I have a dream that one day this nation will rise up and live out the true meaning of its creed: "We hold these truths to be self-evident, that all men are created equal."
I have a dream that one day on the red hills of Georgia, the sons of former slaves and the sons of former slave owners will be able to sit down together at the table of brotherhood….
I have a dream that my four little children will one day live in a nation where they will not be judged by the color of their skin but by the content of their character.
I have a dream today!
I have a dream that one day… little black boys and black girls will be able to join hands with little white boys and white girls as sisters and brothers.
I have a dream today!
I have a dream that one day every valley shall be exalted, and every hill and mountain shall be made low, the rough places will be made plain, and the crooked places will be made straight; "and the glory of the Lord shall be revealed and all flesh shall see it together."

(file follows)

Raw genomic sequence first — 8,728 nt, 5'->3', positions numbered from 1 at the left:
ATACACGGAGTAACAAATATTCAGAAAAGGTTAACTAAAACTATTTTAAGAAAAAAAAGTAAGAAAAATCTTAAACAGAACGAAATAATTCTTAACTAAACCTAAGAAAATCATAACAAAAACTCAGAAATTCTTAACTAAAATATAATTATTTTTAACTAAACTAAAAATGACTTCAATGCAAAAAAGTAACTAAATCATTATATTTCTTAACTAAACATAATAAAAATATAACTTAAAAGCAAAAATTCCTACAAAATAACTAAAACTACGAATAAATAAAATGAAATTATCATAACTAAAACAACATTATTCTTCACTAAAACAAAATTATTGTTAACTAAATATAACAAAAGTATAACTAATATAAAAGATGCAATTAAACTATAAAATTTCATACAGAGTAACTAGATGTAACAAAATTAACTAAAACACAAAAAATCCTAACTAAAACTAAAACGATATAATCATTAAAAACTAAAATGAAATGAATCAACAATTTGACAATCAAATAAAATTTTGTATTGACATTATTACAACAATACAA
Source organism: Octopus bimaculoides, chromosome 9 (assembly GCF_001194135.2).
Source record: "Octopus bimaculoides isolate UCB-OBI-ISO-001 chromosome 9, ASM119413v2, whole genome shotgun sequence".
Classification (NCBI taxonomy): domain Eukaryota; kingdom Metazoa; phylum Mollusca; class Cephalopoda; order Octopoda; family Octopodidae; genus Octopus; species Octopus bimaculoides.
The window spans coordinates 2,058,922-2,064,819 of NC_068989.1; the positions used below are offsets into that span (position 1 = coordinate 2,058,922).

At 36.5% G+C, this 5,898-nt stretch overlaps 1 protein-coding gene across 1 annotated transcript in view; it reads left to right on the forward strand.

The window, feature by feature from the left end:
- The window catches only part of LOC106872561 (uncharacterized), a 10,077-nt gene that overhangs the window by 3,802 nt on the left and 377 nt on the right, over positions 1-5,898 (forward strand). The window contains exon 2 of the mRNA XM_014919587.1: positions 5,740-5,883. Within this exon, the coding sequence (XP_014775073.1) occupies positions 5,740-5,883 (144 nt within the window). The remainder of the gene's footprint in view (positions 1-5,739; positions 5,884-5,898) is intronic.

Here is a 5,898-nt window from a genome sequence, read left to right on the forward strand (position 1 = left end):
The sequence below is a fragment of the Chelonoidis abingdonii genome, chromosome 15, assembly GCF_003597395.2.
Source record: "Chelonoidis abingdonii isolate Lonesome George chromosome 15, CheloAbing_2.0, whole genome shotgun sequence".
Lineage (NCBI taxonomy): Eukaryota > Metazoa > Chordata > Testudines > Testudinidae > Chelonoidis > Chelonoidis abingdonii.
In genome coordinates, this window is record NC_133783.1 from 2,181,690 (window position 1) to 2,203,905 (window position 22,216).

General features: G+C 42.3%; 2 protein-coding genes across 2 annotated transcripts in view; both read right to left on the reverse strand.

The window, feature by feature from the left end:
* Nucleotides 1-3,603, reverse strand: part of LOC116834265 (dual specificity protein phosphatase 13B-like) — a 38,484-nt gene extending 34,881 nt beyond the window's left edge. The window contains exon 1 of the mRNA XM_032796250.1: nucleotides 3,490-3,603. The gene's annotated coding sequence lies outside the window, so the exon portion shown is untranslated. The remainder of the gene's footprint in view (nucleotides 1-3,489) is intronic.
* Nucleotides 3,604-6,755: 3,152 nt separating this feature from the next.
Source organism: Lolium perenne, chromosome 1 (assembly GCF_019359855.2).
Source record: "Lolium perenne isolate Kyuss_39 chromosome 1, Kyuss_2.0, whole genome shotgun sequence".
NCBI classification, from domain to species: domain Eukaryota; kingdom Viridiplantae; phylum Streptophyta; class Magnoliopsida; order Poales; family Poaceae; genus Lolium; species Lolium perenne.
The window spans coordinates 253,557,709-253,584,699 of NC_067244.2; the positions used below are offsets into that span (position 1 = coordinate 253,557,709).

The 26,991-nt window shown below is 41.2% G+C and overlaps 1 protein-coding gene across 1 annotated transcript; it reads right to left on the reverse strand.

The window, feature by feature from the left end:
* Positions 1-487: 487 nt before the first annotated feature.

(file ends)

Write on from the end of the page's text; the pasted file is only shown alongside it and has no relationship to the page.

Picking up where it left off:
A momentous act of self-definiton that gave hope to the whole world.

See, king did not say “you all should have a dream,” he did not say “ If only someone else could have this dream.” 
King proclaimed I have a dream.  
It was Kings ability to articulate his own hopes, expectations and understanding of God’s work in the world that gave impetus to a movement and hope to the world.

I guess it’s like this  there’s a difference bertween self expression – that’s the selfie thing where a person shows she or he is doing, or even going to one step further to what they are thinking and feeling AND self definition, where a person talks about WHO THEY ARE.

And when you know who you are, then you can know more clearly who God is, and what wonder God is working in the world.    

Listen again to mary’s song, this momentous act of self definition, as paraphrased by Jim Taylor (Everyday Psalms, Wood Lake Books)
My body grows round with wonder;
my soul swells with thanksgiving.
For God has been so good to me;
God did not say, "She's just a girl."